Addressing the Hidden Crisis
Building Women Caregivers’ Resiliency and Wellbeing
By Marcia Grand Ortega, CMMB Volunteer Program Senior Manager
In many ways, the COVID-19 pandemic was a wake-up call for the health sector. One of those ways, which I feel most personally connected with, is an acknowledgement of the importance of caring for the mental health of our healthcare workers. As a global health professional, manager to a Human Resources for Health program, and with a background in psychology, I was deeply honored to co-lead the Building Resiliency program. As a virtual training series launched at the height of the pandemic, the program aims to support the mental health and wellbeing of CMMB colleagues at the frontlines in Africa, the Caribbean, and Latin America.
This is an honor because, as we know, health workers were particularly affected by the pandemic. We’re familiar with the saddening reports of that time. Health workers found themselves working long shifts without breaks and limited supplies. Women account for 67% of the global health and social workforce. They witnessed the loss of patients, colleagues, and loved ones, and provided emotional support not only to patients, but to their families and their own colleagues. This reality was far worse across low-and-middle income countries (LMICs), like those where CMMB serves. In these regions, resources for mental health are scarce and interventions extremely limited. The combination of these factors has led to a mental health crisis among health workers.
2023 Women Deliver
I had the opportunity to share some of this work and advocacy. In July of this year, I organized and moderated a panel discussion at the 2023 Women Deliver conference on this important topic.
Our panelists worked throughout the pandemic to offset global mental healthcare disparities in multiple countries across the Global South and shared their diverse experiences with a tuned-in audience. Embracing their own personal reflections, as well as vetted research, they presented how key interventions can support healthcare workers psychosocially and spiritually. And, in doing so, empower women and build community among the health workforce.
Among our speakers was Isamar Yjana Vega Leon, who began as a CMMB community health worker when she was 25 years old, just before the pandemic, in Trujillo, Peru. She shared how she witnessed the pandemic as caregiver for her community and a young mom.
“By working together, we collaborate so that our community can get ahead to help each other overcome uncertain difficulties during tough times.”
–Isamar Yjana Vega Leon
Dr. Therese Lysaught, a professor at Loyola University, theologian, and ethicist, joined CMMB as a volunteer when pandemic travel bans were just put in place. Jointly with Beth Reece MDIV, BCC, manager of spiritual care at the Shirley Ryan AbilityLab, the virtual Building Resiliency Program was born. Dr. Lysaught shared her experience as a volunteer and a leader of the virtual workshop conducted for CMMB staff, as well as challenges and achievements.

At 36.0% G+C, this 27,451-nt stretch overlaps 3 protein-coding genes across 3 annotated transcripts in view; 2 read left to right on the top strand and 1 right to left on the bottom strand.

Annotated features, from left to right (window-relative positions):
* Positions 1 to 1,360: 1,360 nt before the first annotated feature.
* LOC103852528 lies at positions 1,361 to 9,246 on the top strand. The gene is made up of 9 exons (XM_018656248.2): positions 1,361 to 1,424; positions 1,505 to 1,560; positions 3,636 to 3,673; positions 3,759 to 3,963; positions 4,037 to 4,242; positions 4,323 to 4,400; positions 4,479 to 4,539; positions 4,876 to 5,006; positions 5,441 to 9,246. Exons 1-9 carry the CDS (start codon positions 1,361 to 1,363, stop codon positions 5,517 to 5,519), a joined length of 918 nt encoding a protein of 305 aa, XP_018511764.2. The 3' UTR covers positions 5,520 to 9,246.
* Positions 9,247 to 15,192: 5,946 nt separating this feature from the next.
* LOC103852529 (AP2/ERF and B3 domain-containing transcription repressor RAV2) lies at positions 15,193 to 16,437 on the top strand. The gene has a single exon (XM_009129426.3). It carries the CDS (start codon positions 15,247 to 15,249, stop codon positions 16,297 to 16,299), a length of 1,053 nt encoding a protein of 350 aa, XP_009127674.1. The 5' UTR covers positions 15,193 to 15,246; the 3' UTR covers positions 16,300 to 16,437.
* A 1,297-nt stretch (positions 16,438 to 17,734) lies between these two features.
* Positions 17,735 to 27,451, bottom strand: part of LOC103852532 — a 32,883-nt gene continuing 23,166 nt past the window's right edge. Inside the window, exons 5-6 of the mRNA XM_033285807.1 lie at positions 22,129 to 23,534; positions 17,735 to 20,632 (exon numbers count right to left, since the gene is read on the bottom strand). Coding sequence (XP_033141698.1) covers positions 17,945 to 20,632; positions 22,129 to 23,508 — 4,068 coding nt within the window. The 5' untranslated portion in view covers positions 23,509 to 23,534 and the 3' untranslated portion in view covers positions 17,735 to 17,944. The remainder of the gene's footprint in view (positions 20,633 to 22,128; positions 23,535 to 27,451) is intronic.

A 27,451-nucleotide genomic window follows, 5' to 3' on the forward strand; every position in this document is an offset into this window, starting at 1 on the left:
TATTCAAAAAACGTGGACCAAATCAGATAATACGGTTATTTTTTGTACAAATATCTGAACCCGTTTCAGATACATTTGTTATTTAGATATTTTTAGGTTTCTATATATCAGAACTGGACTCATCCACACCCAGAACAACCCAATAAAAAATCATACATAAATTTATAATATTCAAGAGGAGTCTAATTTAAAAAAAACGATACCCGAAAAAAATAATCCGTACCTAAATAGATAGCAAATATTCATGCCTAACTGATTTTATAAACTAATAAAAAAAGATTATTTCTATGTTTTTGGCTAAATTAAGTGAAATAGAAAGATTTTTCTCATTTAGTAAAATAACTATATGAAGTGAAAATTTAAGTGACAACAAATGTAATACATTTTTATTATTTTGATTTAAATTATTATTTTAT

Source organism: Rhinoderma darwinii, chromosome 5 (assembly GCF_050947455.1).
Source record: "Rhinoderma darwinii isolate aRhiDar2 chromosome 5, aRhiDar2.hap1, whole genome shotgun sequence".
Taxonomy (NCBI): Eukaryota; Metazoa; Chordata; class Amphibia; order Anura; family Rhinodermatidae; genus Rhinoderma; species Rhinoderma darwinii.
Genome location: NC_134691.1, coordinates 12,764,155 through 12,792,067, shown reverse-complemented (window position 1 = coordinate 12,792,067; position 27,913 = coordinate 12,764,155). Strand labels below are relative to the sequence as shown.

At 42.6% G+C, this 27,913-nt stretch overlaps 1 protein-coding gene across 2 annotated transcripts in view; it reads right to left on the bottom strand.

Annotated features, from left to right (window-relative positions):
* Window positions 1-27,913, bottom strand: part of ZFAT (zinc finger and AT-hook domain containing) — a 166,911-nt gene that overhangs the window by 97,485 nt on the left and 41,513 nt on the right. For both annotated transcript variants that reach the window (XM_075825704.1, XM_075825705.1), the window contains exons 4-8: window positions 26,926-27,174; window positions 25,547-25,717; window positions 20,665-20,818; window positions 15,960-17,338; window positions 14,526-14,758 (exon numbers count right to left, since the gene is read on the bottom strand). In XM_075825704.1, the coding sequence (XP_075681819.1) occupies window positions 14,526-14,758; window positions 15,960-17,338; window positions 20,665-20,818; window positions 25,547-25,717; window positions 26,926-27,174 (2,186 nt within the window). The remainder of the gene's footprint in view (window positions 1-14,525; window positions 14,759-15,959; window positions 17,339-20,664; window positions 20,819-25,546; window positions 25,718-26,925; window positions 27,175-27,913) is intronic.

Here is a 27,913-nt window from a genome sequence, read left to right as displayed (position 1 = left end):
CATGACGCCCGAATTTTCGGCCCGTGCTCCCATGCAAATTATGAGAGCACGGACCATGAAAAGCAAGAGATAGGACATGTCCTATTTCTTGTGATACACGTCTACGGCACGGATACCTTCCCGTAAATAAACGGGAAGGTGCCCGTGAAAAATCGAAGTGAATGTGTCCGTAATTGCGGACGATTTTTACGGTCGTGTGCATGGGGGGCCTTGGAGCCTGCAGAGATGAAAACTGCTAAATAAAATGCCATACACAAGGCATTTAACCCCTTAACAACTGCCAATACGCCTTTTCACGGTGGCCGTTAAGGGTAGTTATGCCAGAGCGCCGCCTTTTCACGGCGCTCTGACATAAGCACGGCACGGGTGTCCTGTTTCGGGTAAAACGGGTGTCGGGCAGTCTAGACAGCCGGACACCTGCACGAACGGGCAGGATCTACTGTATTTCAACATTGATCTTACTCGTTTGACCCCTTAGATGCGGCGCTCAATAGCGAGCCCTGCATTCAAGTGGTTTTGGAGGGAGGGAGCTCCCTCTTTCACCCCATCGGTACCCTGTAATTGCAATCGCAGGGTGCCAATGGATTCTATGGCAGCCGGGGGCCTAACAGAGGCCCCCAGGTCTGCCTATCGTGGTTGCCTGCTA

“Making space for caregivers to share their story leads to the deepening of community while fostering creativity, hope, faith, and post-traumatic growth.”
– Dr. Therese Lysaught
My colleague and project manager from Access to Health Zambia, Henry Mshoka, shared his experience as a participant to the Building Resiliency Program. He spoke of how the learnings and resources helped staff and, in turn, the community.
“The Nampan radio program has been a foundational building block in Zambia providing connection, hope, and wellbeing to those serving in rural communities.”– Henry Mshoka
Dr. Alex García, or “Dr. Chiflón” (Dr. Whistle) as he is best known, is the Co-Founder of Doctor Payaso and Felicidad que Sirve (Happiness that Serves). He brought this perspective around working with clinical healthcare professionals in organizations across Latin American.
“When we connect from the heart, we become medicine to one another.”
– Dr. Alex García
Finally, Dr. Carol Tosone, a distinguished professor and researcher at New York University, helped us better understand this global phenomenon and the concepts of shared trauma and resiliency—and the role of organizations can have to support their staff.
“People who feel supported by their organization’s do better work, are less burnt out, and are less traumatized resulting in innate resiliency.”– Dr. Carol Tosone
Together, we recommend global health institutions develop self-care and post-traumatic growth programs. We advocated for the importance of creating accessible, inclusive spaces where healthcare workers can share their stories with colleagues, build community, gain personal awareness, foster creativity and hope, encourage self-compassion, and intentionally integrate faith and spirituality into personal self-care and organizational cultures. We also believe it’s important to improve platforms for virtual and hybrid cross-border cooperation and learn to fill current gaps in mental health human resources and knowledge in LMICs.
We see action in this arena as a commitment to human dignity and to integrated healthcare worker development.